Something amazing happened at the 2017 SHOT Show. On the evening of Jan. 16, the American Pistolsmiths Guild (APG) inducted its newest members. Five talented gunsmiths from Nighthawk Custom were inducted into this prestigious organization. To my knowledge, having five gunsmiths from a single company instated at the same time has never happened before. This year, that honor was awarded to Shawn Armstrong, Bryan Cheney, Steven Cox, Travis Gregory and Allen Wyatt. In addition, Mark Stone, Nighthawk’s CEO, was inducted as an associate member of the Guild. To understand the significance of this honor, the Guild has only 66 current members in good standing.

The APG was founded in 1977 by 11 of the best gunsmiths in the country to “promote a standard for quality, honesty and workmanship in pistolsmithing by ascertaining the competency of anyone before they are recognized and admitted to the Pistolsmiths Guild.” To be admitted into the Guild, a pistolsmith must build two guns for submission. To quote the APG website, “the Guild sets the gold standards for work, products and business procedures as each member has gone through the rigorous grading, scrutiny, observation and critical examination in order to become a member.” To be sealed by the Guild is a lifetime honor.

I was able to visit Nighthawk’s facility, in Berryville, Arkansas, right before SHOT and got a sneak peek into what these amazing gentlemen were building. All were excited, and a little nervous, about the final judging of their work. One of the gunsmiths I met was Bryan Cheney. I was impressed by his enthusiasm, creativity and insatiable drive for perfection. Bryan had designed a very unique and creative 1911 as one of his Guild guns. It was different enough that I asked Mark Stone if I could get first crack at it for an evaluation.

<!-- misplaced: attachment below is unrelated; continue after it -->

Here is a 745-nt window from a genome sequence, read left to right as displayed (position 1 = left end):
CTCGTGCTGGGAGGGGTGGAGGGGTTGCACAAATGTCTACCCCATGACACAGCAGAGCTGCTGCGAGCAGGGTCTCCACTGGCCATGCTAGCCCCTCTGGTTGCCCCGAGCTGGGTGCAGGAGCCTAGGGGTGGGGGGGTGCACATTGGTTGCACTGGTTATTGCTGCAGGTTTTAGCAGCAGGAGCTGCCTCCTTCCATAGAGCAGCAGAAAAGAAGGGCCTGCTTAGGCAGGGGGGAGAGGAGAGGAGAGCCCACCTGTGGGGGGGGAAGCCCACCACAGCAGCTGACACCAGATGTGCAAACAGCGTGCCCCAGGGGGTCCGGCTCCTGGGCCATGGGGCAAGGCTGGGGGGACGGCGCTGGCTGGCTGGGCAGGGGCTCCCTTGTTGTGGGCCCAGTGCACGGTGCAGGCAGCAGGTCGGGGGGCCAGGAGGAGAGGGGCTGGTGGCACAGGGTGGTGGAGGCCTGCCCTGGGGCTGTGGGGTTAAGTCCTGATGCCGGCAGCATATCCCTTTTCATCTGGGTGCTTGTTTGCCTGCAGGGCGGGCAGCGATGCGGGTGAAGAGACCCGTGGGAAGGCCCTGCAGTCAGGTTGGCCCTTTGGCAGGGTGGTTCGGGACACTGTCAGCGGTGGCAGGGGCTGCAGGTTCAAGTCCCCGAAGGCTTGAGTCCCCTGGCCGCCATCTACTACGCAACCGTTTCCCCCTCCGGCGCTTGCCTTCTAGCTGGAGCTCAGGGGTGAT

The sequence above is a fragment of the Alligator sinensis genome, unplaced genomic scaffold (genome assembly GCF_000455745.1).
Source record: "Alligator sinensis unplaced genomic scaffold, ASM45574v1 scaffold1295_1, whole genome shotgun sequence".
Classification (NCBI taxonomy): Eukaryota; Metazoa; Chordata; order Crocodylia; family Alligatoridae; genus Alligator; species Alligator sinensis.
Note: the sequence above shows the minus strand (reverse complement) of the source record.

To appreciate the gun, you first must appreciate the pistolsmith. Bryan is 28 years old and has already been at Nighthawk for nine years. His story is one of determination and purpose. Mark Stone hired Bryan to start in the prep department where he learned the basics of the 1911. In Bryan’s words, “Seeing my peers work and the skills they had drove me to better myself in everything I did. My time in prep really shaped my future at Nighthawk.” As would be a pattern, Bryan was determined to be the best at what he did. His hard work paid off and, after three years in the prep department, Bryan was offered a position in the build department.

On the Cutting Edge

What makes Nighthawk unique is its “one pistol, one pistolsmith” concept, something Mark Stone introduced several years ago. It was not an easy undertaking, as it took a lot of time and resources to implement and get right. According to Bryan, “When I started, I soon realized that in order to build a pistol, I needed a combination of many skills, including hand filing, manual machining, welding and an understanding of general metallurgy. I had decent welding skills, and my hand skills were getting better by the day, but machining was new to me.”

One of the things that Stone did was bring in some of the best gunsmiths to evaluate the quality of Nighthawk pistols and mentor the gunsmiths. This included Richard Heinie, Bob Marvel and Bill Laughridge. Heinie and Marvel both have had a close relationship with Nighthawk and have collaborated on signature models. Bryan had an opportunity to learn from these masters. The time was well spent. He was mentored in-house by Shawn Armstrong, who helped Bryan start on the right foot.